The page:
There’s generally an agreed-upon name for body parts. It makes life a lot easier — whether describing symptoms to a doctor, informing a loved one they have a spider on them or directing a friendly acquaintance’s touch, specificity is key.
Why, then, is there a part with no agreed-upon name?
The hairy line goes by various names — in the U.K., for instance, it’s commonly referred to as the “snail trail,” although Urban Dictionary defines this very differently (no, we’re not going to link to it, you’ll have to look it up yourself). It’s also variously known as the treasure trail, the trash trail, the happy trail (gross), the garden path, the fuse and the stairway to heaven.
Perhaps the most evocative name, though, is “crab ladder.” It’s both descriptive and somehow cute — surely we can all enjoy the mental picture of some crabs (non-STD variety, of course), maybe even wearing little firefighters’ helmets, scuttling happily on the sweaty rungs of a big tummy. Adorable. Urban Dictionary claims the term can also be used to refer to a lengthy beard, but let’s disregard that.
Graham Dury, editor of long-running humor magazine Viz and its spinoff rude slang dictionary Roger’s Profanisaurus, notes that the crab ladder is also known as the “crab trellis” or the “pubic footpath.” “It’s completely vestigial, like tonsils and appendixes,” Dury says. “We’ll all be born without them in a thousand years time.”
However excellent the name “crab ladder” — and it is extremely excellent — it’s hard to imagine it being used in a clinical setting. It’s difficult to picture a head surgeon instructing a junior doctor to make a lateral incision to the left of the patient’s crab ladder. It would feel wrong, like a proctologist saying they were going to take a look up your behind.
“While there are many technical and scientific terms for the vertical strip under the belly button, in a clinical setting it’s known as the ‘navel line,’” says Shanelle Blake, senior consultant at Pulse Light Clinic, a laser hair removal specialist in London. “We have seen male and female clients who will have this strip of hair from the navel to the pubic hair, and it’s completely normal, although for some clients, the hairs are very prominent. It isn’t the most common or biggest area of concern, but we see around 200 clients a week who may be getting their chest or pubic region lasered and decide to opt for laser hair removal on the navel line area, too.”
In 1961, Speedo-clad men on the beach in Australia were accused of indecent exposure, and the fact that their pubes were covered was what led to the charges being dismissed. Men in the 1960s didn’t tend to shave their tummies, so it seems reasonable to assume there were crab ladders present that were legally deemed to be entirely non-pubic.
Biologically, also no. “Although abdominal and chest hair and pubic hairs aren’t far apart, they can differ for many clients,” explains Blake. “This depends on the client, but with a majority, we find hair in the pubic region is usually thicker, darker and coarse whereas hairs on the abdomen and chest tend to be lighter, thinner and more sparsely spread.”
Our bodies contain three different types of hair. There’s the stuff on our heads, of course. Then there’s vellus hair, the soft stuff that’s pretty much everywhere from childhood. That gets replaced in some areas during puberty by what’s known as terminal hair, generally across larger areas in men than women — the pubic region and armpits in almost everyone, and areas like the face, chest, back and stomach (crab ladder!) in some — where it’s used for thermoregulation and pheromone trapping.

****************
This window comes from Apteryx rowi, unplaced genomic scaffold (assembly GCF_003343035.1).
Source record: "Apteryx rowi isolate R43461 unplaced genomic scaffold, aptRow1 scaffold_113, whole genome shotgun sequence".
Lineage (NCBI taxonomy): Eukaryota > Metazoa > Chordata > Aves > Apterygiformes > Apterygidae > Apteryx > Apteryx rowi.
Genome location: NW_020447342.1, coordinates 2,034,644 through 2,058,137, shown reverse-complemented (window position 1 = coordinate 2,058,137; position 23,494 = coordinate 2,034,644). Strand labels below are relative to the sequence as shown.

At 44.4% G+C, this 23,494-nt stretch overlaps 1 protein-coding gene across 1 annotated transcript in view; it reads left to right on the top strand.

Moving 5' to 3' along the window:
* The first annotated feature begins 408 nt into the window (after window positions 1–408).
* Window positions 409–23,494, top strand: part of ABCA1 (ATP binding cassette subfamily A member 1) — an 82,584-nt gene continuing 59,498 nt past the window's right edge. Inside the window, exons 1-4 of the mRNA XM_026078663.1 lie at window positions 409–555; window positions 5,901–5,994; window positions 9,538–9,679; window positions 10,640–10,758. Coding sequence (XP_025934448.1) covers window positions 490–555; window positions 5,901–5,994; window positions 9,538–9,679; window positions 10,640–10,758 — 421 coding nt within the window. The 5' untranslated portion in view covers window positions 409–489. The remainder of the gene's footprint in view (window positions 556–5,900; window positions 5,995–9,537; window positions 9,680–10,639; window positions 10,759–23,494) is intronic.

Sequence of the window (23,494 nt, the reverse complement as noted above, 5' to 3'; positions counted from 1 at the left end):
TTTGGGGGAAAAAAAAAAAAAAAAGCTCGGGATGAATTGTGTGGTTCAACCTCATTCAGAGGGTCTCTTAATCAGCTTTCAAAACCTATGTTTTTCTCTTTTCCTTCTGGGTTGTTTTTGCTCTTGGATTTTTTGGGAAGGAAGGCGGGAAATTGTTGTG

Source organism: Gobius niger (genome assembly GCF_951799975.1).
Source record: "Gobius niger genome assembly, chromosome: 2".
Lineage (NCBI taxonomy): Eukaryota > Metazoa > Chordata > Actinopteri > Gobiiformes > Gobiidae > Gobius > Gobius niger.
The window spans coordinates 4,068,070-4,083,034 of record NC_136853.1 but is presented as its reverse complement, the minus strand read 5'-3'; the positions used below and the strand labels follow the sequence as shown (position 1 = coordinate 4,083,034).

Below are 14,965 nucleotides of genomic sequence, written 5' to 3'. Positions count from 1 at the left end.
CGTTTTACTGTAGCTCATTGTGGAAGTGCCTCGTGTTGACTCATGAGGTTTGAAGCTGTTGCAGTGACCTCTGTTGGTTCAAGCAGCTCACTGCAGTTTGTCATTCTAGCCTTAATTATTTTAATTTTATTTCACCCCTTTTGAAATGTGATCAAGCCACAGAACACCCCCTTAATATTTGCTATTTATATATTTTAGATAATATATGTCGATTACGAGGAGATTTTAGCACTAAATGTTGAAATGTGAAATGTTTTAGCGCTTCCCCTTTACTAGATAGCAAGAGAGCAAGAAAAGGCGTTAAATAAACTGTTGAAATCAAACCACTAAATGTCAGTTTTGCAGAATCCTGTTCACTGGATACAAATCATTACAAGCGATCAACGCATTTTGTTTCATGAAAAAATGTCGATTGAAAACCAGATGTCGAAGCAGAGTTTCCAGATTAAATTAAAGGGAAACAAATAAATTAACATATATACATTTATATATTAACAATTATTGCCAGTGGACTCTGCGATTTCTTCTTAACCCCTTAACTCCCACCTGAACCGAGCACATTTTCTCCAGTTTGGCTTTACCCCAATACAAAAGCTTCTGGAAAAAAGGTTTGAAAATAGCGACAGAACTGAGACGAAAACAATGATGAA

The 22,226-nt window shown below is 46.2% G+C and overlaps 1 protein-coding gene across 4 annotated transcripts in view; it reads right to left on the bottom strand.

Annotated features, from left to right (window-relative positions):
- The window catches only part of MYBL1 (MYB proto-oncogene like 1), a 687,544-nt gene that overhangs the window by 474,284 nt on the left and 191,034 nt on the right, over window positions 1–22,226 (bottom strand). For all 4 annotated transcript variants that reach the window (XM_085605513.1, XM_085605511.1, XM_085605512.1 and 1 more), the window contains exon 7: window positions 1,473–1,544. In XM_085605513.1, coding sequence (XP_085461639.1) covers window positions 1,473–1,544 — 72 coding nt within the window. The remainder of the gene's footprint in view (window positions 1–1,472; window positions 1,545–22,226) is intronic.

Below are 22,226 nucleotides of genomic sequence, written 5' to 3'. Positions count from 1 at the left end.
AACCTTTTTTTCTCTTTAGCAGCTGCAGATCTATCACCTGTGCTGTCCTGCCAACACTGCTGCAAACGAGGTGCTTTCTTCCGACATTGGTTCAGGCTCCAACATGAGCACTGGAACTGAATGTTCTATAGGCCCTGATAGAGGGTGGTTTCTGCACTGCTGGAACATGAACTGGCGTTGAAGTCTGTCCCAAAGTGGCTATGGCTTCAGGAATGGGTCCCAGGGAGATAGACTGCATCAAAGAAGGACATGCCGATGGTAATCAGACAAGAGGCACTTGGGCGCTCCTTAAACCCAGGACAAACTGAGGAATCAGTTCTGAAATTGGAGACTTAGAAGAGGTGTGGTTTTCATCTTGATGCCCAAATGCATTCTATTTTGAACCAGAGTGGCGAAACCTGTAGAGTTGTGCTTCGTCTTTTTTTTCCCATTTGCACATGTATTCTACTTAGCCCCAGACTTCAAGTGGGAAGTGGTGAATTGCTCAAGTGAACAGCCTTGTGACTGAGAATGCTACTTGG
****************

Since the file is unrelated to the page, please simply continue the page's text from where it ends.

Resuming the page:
Scientist L.R. Setty of Howard University — a fascinating but underreported figure who spent his career studying everything from dentistry to penguins before focusing on body hair for the last decade and a half of his life — came up with various models in the 1960s to describe chest and abdominal hair distribution. Fifty-seven percent of white men’s chest hair (it was the 1960s and a lot of science was racialized) is in the category pecto-sterno-infraclavicular, for instance. According to Setty’s models, depending on the breadth of one’s crab ladder, a really wide one could be “quadrangular abdominal hair, model C,” or a narrow one could be described simply as “sagittal abdominal hair.”
These might both sound more scientifically legitimate than “crab ladder,” but crabs, or Pthiric pubis, are areas of scientific interest in their own right. Crabs and their close relative head lice (Pediculus humanus) began as the same species before evolving separately three million years ago, at a time when humanity’s ancestors were completely covered in hair. Scientists at University College London (UCL) and the University of Florida have, for some time, been looking at what public lice can tell us about the relationships between early humans and other ape species, as well as how populations spread across the world and, interestingly, why apes don’t have pubic hair but humans do.
“Which came first, nakedness or pubic hair?” writes UCL’s Robin A. Weiss. “I would postulate that the development of pubic hair was a consequence of the visible nakedness elsewhere on the body. Perhaps the acquisition of [crabs] provides the clue to when hominids developed thick pubic hair, rather as the evolution of body lice is thought to be broadly contemporaneous to the development of clothing.”
Plato’s Symposium describes the journey toward true understanding as being a four-step ladder. If crabs hold the key to piecing together human history, and humanity’s journey toward perfection is a ladder, the hell anyone should call it the “navel line” — not when “crab ladder” so gloriously symbolizes the journey we’re all on, the unending quest for knowledge and ascent from beast to God.
Maybe it really is a stairway to heaven.